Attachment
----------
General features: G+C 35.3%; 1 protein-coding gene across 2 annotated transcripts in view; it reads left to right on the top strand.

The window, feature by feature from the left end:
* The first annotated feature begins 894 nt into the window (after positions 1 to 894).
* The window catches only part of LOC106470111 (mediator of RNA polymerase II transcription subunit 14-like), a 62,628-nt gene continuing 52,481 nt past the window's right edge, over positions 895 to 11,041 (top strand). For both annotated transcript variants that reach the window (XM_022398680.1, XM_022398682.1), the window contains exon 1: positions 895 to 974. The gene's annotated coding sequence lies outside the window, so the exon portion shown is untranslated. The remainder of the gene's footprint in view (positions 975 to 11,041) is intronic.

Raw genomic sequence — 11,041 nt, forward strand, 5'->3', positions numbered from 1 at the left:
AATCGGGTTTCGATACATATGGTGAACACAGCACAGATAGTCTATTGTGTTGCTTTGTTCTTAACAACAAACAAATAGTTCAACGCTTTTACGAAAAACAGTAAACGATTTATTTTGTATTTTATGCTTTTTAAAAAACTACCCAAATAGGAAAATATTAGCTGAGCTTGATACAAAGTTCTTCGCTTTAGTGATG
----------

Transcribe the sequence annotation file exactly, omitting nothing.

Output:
General features: G+C 35.3%; 1 protein-coding gene across 2 annotated transcripts in view; it reads left to right on the top strand.

The window, feature by feature from the left end:
* The first annotated feature begins 894 nt into the window (after positions 1 to 894).
* The window catches only part of LOC106470111 (mediator of RNA polymerase II transcription subunit 14-like), a 62,628-nt gene continuing 52,481 nt past the window's right edge, over positions 895 to 11,041 (top strand). For both annotated transcript variants that reach the window (XM_022398680.1, XM_022398682.1), the window contains exon 1: positions 895 to 974. The gene's annotated coding sequence lies outside the window, so the exon portion shown is untranslated. The remainder of the gene's footprint in view (positions 975 to 11,041) is intronic.

Raw genomic sequence — 11,041 nt, forward strand, 5'->3', positions numbered from 1 at the left:
AATCGGGTTTCGATACATATGGTGAACACAGCACAGATAGTCTATTGTGTTGCTTTGTTCTTAACAACAAACAAATAGTTCAACGCTTTTACGAAAAACAGTAAACGATTTATTTTGTATTTTATGCTTTTTAAAAAACTACCCAAATAGGAAAATATTAGCTGAGCTTGATACAAAGTTCTTCGCTTTAGTGATG